Human-centred design has had it's day

Human Centred Design was coined in 1958 with the convergence of trends from engineering, art and psychology, and over more recent decades became popularised as ‘design thinking’. HCD takes a humanist perspective in assuming that humans are autonomous, conscious, intentional.

So, why has it had it’s day? Because we’re beginning to understand the negative consequences that worldview has created. Humanism, individualism and human centred designed place the human as separate from nature, and make action and interaction a point-in-time event with linear consequences only occurring for the person being designed for. Push that button, buy that thing, you’ll feel better for it.

Posthumanism critiques this perspective and says that the systems around us have far more influence and control over us than we realise or would like to admit. Systems-shifting design is an emerging practice that is aligned with posthuman perspectives and that places greater emphasis on understanding and designing for the systems we interact with.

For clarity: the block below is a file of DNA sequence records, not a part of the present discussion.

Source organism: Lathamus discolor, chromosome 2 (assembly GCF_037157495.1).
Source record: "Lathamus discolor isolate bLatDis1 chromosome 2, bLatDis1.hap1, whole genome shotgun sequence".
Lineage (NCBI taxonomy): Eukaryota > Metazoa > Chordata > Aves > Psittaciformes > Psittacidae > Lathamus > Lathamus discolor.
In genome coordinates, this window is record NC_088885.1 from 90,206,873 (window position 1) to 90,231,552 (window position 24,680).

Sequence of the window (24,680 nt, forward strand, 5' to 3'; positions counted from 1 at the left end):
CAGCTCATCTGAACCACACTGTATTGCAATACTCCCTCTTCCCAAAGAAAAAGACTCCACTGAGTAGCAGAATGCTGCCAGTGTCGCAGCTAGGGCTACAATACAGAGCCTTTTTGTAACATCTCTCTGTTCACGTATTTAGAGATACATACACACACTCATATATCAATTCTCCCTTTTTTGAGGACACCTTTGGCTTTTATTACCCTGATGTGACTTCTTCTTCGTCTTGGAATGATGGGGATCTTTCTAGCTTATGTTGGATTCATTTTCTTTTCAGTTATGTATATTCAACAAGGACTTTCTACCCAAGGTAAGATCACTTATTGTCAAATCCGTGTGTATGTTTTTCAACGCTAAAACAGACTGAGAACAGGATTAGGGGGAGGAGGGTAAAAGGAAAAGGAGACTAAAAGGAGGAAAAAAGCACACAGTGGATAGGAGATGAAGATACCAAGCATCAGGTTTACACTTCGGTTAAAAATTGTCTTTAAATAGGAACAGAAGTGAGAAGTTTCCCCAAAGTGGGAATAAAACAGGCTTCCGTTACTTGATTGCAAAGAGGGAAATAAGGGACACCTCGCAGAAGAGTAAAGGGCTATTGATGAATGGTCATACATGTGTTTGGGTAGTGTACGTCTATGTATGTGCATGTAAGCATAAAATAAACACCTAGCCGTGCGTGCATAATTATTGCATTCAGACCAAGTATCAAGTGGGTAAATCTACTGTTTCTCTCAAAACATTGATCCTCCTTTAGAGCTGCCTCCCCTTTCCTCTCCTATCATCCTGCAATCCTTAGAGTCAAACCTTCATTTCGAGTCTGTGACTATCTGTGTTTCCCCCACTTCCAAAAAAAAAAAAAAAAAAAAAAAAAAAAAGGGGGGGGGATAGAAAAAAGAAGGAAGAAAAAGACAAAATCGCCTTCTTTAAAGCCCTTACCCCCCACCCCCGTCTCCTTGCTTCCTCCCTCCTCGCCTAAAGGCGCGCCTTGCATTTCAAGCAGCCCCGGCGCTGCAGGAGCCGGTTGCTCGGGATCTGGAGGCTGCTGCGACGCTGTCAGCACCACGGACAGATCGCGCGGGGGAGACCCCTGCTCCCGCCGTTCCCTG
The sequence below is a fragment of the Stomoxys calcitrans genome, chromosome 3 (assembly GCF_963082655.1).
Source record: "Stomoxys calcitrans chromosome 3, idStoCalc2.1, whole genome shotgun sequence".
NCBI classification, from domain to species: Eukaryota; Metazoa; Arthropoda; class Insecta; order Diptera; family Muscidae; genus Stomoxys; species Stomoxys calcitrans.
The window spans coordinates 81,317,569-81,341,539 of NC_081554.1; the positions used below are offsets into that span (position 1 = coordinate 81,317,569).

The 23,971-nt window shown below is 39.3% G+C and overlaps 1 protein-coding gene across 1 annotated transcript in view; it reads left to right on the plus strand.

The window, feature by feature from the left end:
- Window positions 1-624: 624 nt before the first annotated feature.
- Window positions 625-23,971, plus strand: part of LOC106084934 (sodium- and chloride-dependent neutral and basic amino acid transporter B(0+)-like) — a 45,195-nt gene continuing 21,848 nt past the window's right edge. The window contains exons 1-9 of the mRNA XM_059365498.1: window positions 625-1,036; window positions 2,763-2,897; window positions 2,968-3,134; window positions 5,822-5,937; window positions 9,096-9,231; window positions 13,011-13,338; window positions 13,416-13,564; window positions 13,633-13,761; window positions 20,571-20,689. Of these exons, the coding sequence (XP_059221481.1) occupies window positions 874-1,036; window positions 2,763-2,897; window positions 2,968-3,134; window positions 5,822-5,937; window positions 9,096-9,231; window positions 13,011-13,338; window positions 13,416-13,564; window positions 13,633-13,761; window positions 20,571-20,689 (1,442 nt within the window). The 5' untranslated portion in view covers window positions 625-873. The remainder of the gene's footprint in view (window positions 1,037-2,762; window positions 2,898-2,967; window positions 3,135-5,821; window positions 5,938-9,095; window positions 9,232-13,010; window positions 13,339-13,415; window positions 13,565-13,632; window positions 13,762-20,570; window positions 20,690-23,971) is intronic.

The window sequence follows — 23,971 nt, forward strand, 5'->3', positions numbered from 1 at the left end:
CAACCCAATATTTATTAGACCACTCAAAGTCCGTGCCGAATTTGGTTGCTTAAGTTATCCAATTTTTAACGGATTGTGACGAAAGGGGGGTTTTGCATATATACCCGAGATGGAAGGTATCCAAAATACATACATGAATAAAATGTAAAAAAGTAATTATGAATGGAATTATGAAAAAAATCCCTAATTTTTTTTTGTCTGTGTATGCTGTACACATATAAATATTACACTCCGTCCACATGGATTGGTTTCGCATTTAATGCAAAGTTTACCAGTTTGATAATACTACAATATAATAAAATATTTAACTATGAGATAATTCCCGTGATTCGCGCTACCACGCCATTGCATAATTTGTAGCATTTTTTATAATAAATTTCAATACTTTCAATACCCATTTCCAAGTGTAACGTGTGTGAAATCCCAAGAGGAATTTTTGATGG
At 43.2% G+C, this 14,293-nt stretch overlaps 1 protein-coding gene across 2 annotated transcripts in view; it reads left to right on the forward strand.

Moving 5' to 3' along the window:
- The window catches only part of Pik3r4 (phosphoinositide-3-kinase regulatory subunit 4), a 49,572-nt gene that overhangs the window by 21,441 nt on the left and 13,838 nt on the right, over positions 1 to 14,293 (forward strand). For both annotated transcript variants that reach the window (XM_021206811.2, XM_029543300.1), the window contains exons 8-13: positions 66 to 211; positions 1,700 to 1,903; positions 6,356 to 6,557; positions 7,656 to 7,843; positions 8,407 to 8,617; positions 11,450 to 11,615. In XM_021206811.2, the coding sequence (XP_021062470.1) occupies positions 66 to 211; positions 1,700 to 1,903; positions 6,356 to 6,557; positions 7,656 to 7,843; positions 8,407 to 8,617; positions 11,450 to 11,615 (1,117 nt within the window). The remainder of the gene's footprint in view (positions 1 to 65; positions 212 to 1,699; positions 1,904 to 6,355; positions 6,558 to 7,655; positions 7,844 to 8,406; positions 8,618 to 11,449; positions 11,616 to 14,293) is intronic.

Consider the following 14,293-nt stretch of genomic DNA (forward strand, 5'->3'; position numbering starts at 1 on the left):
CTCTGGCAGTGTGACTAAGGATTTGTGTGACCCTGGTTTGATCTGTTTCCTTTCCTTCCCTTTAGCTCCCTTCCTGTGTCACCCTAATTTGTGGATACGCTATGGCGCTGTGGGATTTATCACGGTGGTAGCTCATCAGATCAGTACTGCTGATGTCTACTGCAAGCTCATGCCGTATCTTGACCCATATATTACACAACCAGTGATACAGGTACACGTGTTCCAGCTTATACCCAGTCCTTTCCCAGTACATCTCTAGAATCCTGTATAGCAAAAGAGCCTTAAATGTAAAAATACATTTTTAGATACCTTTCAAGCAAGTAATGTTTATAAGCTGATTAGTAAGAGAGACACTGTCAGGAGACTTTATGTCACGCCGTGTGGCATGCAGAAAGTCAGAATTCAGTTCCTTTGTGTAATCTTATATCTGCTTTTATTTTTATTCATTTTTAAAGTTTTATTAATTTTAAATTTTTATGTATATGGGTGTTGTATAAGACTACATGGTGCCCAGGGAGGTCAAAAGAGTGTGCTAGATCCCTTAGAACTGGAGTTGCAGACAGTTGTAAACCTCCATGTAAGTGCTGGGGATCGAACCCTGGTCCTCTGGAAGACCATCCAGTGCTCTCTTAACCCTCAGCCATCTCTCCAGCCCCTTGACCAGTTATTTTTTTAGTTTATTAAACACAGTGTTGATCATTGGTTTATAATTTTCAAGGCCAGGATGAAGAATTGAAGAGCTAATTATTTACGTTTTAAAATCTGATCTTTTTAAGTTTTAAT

Rather than seeing design as being about driving a user to perform an action, it can be about shaping relationships and interactions with everything in the system. Rather than designing the solution for an isolated individual end-user, systems-shifting designers will look for points to intervene in systems and create alternative spaces where solutions can emerge.